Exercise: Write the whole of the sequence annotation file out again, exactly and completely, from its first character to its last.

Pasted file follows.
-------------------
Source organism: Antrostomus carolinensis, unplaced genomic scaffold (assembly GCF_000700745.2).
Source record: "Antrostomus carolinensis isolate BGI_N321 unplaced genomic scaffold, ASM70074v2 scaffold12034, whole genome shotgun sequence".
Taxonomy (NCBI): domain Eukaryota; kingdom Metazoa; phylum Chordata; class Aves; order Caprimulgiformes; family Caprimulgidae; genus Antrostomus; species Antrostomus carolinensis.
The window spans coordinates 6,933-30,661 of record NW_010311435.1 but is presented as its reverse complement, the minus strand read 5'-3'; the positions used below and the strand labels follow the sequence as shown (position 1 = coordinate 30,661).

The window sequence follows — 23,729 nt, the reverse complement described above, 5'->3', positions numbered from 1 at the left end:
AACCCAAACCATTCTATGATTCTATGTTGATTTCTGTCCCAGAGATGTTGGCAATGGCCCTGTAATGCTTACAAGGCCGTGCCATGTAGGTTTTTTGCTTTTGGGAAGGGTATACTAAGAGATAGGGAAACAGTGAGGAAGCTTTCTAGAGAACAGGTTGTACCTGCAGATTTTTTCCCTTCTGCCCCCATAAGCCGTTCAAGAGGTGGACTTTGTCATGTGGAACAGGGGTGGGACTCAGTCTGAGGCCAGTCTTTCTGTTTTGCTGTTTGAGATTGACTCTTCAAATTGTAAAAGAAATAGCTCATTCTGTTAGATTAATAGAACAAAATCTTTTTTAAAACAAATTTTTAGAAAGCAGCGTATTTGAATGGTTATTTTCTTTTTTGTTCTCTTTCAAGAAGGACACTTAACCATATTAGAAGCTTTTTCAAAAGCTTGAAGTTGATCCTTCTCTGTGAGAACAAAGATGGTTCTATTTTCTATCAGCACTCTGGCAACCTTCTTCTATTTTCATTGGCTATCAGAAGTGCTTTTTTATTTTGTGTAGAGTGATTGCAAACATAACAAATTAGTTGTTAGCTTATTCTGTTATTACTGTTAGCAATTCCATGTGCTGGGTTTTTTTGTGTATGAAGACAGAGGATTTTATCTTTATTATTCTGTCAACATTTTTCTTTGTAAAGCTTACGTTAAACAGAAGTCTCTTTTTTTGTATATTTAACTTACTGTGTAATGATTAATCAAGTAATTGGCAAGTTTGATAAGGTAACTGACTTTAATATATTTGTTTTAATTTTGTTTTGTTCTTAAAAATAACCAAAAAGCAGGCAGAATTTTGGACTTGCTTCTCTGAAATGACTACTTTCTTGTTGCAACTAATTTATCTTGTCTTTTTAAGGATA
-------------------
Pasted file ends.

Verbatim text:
Source organism: Antrostomus carolinensis, unplaced genomic scaffold (assembly GCF_000700745.2).
Source record: "Antrostomus carolinensis isolate BGI_N321 unplaced genomic scaffold, ASM70074v2 scaffold12034, whole genome shotgun sequence".
Taxonomy (NCBI): domain Eukaryota; kingdom Metazoa; phylum Chordata; class Aves; order Caprimulgiformes; family Caprimulgidae; genus Antrostomus; species Antrostomus carolinensis.
The window spans coordinates 6,933-30,661 of record NW_010311435.1 but is presented as its reverse complement, the minus strand read 5'-3'; the positions used below and the strand labels follow the sequence as shown (position 1 = coordinate 30,661).

The window sequence follows — 23,729 nt, the reverse complement described above, 5'->3', positions numbered from 1 at the left end:
AACCCAAACCATTCTATGATTCTATGTTGATTTCTGTCCCAGAGATGTTGGCAATGGCCCTGTAATGCTTACAAGGCCGTGCCATGTAGGTTTTTTGCTTTTGGGAAGGGTATACTAAGAGATAGGGAAACAGTGAGGAAGCTTTCTAGAGAACAGGTTGTACCTGCAGATTTTTTCCCTTCTGCCCCCATAAGCCGTTCAAGAGGTGGACTTTGTCATGTGGAACAGGGGTGGGACTCAGTCTGAGGCCAGTCTTTCTGTTTTGCTGTTTGAGATTGACTCTTCAAATTGTAAAAGAAATAGCTCATTCTGTTAGATTAATAGAACAAAATCTTTTTTAAAACAAATTTTTAGAAAGCAGCGTATTTGAATGGTTATTTTCTTTTTTGTTCTCTTTCAAGAAGGACACTTAACCATATTAGAAGCTTTTTCAAAAGCTTGAAGTTGATCCTTCTCTGTGAGAACAAAGATGGTTCTATTTTCTATCAGCACTCTGGCAACCTTCTTCTATTTTCATTGGCTATCAGAAGTGCTTTTTTATTTTGTGTAGAGTGATTGCAAACATAACAAATTAGTTGTTAGCTTATTCTGTTATTACTGTTAGCAATTCCATGTGCTGGGTTTTTTTGTGTATGAAGACAGAGGATTTTATCTTTATTATTCTGTCAACATTTTTCTTTGTAAAGCTTACGTTAAACAGAAGTCTCTTTTTTTGTATATTTAACTTACTGTGTAATGATTAATCAAGTAATTGGCAAGTTTGATAAGGTAACTGACTTTAATATATTTGTTTTAATTTTGTTTTGTTCTTAAAAATAACCAAAAAGCAGGCAGAATTTTGGACTTGCTTCTCTGAAATGACTACTTTCTTGTTGCAACTAATTTATCTTGTCTTTTTAAGGATA